• relationshipsCreated number of created relationships

  • relationshipsDeleted number of deleted relationships

  • propertiesSet number of properties set

  • labelsAdded number of added labels

  • labelsRemoved number of removed labels

Usage Examples

Let’s go through some examples.

If you were to add an :Actor label to several million :Person nodes, you could run the following code:

CALL apoc.periodic.iterate(
  "MATCH (p:Person) WHERE (p)-[:ACTED_IN]->() RETURN p",
  "SET p:Actor",
  {batchSize:10000, parallel:true})

Let’s break down the parameters passed to the procedure:

  • Our first Cypher statement selects all the Person nodes with an ACTED_IN relationship to another node and returns those persons. This is the data-driven portion where we select the data that we want to change.

  • Our second Cypher statement sets the :Actor label on each of the Person nodes selected. This is the operation portion where we apply the change to the data from our first statement.

  • And finally, we specify any configuration we want the procedure to use. We have defined a batchSize of 10,000 and to run the statements in parallel.

Executing this procedure would take all of our Person nodes gathered in the first Cypher statement and update each of them with the second Cypher statement. It divides the work into batches - taking 10,000 Person nodes from the stream and updating them in a single transaction. If we have 30,000 Person nodes in our graph with an ACTED_IN relationship, then it would break this down into 3 batches.

Finally, it runs those in parallel, as updating node labels or properties do not conflict.

For more complex operations like updating or removing relationships, either do not use parallel: true OR make sure that you batch the work in a way that each subgraph of data is updated in one operation, such as by transferring the root objects. If you attempt complex operations, also enable retrying failed operations, e.g. with retries:3.

Now let us look at a more complex example.

CALL apoc.periodic.iterate(
  "MATCH (o:Order) WHERE o.date > '2016-10-13' RETURN o.id as orderId",
  "MATCH (o:Order)-[:HAS_ITEM]->(i) WHERE o.id = orderId WITH o, sum(i.value) as value SET o.value = value",
  {batchSize:100, parallel:true})

Let’s break down the parameters passed to the procedure:

  • Our first Cypher statement selects all the Order nodes that have an order date greater than October 13, 2016 (first Cypher statement).

  • Our second Cypher statement takes those groups and finds the nodes that have a HAS_ITEM relationship to other nodes, then sums up the value of those items and sets that sum as a property (o.value) for the total order value.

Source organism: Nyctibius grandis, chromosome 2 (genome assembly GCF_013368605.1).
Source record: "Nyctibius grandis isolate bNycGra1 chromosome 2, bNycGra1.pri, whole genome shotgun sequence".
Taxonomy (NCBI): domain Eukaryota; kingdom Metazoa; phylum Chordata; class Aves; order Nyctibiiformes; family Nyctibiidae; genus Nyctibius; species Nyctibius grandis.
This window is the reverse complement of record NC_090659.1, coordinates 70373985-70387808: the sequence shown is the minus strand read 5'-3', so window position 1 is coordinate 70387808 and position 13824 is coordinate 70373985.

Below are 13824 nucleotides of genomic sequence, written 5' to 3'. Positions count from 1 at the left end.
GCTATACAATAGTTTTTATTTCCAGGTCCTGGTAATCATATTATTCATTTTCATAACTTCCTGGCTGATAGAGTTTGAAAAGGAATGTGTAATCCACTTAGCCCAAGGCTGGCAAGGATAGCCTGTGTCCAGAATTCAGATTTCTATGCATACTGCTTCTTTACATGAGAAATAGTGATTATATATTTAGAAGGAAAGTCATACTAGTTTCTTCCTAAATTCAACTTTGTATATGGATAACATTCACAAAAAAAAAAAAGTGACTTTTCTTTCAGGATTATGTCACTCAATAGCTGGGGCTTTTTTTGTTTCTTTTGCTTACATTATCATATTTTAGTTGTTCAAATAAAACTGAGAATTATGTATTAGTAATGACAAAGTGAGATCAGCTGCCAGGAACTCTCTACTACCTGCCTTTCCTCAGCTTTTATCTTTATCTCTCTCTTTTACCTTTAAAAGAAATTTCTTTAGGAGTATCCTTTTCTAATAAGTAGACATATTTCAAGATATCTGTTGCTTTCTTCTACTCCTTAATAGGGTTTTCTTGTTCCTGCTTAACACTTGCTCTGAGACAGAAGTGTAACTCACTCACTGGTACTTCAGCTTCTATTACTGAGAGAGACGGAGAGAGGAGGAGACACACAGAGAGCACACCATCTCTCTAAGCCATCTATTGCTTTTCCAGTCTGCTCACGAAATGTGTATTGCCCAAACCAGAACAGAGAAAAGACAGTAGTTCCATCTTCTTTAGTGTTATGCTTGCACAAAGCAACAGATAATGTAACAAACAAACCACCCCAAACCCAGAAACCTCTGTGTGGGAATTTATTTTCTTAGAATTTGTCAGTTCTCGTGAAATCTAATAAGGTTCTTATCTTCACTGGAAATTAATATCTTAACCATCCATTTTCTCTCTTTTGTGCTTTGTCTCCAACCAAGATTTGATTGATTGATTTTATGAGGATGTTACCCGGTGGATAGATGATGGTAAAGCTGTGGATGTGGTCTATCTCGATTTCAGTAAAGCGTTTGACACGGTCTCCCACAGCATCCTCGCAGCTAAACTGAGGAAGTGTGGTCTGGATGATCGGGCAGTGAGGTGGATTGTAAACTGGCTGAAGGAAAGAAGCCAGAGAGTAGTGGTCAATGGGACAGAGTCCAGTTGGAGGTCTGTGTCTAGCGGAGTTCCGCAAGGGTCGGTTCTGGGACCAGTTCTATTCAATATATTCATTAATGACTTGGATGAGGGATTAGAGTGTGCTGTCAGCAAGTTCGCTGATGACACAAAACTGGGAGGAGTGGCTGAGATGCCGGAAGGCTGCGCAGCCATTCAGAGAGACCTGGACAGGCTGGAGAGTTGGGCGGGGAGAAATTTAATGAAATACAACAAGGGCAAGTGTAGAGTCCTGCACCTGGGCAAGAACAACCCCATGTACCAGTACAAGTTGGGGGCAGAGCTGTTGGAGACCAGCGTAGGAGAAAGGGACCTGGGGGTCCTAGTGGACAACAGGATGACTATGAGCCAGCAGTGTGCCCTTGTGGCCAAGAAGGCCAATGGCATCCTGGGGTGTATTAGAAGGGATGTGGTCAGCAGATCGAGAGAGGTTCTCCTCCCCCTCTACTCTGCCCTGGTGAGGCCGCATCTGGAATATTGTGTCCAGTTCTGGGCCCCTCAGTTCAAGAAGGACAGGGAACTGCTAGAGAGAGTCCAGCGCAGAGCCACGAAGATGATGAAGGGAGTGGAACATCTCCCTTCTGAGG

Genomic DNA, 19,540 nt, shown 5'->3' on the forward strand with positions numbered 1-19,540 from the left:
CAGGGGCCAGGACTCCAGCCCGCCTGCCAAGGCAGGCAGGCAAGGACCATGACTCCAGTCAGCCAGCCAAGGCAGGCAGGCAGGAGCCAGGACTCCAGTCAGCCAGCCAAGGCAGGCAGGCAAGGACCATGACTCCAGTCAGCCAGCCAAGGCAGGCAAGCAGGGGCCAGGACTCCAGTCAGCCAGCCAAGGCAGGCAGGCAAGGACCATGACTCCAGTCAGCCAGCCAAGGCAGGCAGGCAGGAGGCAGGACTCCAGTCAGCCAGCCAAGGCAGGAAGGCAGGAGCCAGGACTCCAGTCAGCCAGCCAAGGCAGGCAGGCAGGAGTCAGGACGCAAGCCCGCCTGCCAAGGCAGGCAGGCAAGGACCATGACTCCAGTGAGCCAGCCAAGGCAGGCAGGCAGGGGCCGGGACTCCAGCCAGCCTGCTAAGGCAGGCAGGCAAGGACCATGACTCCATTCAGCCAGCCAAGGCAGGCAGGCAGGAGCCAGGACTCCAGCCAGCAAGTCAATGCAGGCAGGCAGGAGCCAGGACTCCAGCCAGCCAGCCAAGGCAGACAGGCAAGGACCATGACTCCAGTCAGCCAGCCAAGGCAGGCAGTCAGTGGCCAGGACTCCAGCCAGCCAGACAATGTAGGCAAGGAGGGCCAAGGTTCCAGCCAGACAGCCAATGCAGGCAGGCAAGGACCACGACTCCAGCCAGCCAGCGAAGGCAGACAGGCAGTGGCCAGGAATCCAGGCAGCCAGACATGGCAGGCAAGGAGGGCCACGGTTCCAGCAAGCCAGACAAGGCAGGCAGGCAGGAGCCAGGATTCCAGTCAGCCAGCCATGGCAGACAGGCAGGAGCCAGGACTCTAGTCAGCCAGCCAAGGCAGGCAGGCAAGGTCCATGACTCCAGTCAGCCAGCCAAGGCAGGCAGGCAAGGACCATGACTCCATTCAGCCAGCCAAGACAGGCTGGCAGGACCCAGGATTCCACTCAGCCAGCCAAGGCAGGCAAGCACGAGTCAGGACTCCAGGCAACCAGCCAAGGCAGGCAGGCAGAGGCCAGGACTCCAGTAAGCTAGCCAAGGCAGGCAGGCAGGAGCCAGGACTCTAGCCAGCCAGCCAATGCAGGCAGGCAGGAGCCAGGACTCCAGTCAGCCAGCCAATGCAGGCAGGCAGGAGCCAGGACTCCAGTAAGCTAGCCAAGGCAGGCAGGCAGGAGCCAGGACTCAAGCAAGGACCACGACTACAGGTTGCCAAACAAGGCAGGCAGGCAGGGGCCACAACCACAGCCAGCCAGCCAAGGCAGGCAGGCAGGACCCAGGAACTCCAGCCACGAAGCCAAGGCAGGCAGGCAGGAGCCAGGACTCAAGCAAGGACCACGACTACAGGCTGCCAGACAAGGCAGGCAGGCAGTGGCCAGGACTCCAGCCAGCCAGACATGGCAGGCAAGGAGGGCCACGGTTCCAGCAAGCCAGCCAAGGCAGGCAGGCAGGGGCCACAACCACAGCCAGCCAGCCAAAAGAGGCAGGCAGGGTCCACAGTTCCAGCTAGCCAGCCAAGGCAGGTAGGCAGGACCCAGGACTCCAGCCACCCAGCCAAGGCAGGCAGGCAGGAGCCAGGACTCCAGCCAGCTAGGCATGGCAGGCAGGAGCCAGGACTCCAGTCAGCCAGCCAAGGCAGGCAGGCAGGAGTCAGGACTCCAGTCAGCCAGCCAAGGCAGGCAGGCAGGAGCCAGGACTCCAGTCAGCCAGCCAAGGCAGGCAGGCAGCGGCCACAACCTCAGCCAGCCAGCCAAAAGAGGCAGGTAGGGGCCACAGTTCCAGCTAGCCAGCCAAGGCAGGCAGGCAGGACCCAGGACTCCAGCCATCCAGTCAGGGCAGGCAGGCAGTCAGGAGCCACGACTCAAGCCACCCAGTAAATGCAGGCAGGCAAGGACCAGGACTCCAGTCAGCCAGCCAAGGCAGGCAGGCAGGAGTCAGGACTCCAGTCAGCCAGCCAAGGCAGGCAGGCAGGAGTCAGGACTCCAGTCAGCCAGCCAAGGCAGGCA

• Our configuration will batch those nodes into groups of 100 (batchSize:100) and run the batches in parallel for the second statement to process.

Batch mode: BATCH_SINGLE

If our operation statement calls a procedure that takes in a batch of values, we can use batchMode: "BATCH_SINGLE" to get access to a batch of values to pass to that procedure. When we use BATCH_SINGLE, the operation statement will have access to the $_batch parameter, which will contain a list of the fields returned in the data-driven statement.

For example, if the data driven statement is:

RETURN 'mark' AS a, 'michael' AS b
RETURN 'jennifer' AS a, 'andrea' AS b

The contents of the $_batch variable passed to the operation statement would be:

  {a: "mark", b: "michael"},
  {a: "jennifer", b: "andrea"}

Let’s see an example of this in action. We’ll start by creating some nodes:

The following query creates 100,000 nodes with the label Person and property id
UNWIND range(1,100000) as id create (:Person {id: id})

We can delete these nodes using the apoc.nodes.delete procedure. See Deleting data.

This procedure takes in a list of nodes, which we can extract from the $_batch parameter.

The following query streams all the Person nodes and deletes them in batches of 100. Note that using a node instead of a node id for the first parameter, such as MATCH (p:Person) RETURN p, will result in the parent transaction tracking all deleted nodes, which leads to overall higher memory usage. If you are using Neo4j 5.6 or later consider using the elementId function to pass node information between transactions.

CALL apoc.periodic.iterate(
  "MATCH (p:Person) RETURN id(p) as personId",
  // Extract `p` variable using list comprehension
  "CALL apoc.nodes.delete([item in $_batch | item.personId], size($_batch))",
  {batchMode: "BATCH_SINGLE", batchSize: 100}
YIELD batch, operations;

The contents of the $_batch parameter that is used in the operation statement would be as follows:

  {p: Node<1>},
  {p: Node<2>},

We can use a list comprehension to extract the p variable from each item in the list.

If we run this query, we’ll see the following output:

Table 3. Results
batch operations

{total: 1000, committed: 1000, failed: 0, errors: {}}

{total: 100000, committed: 100000, failed: 0, errors: {}}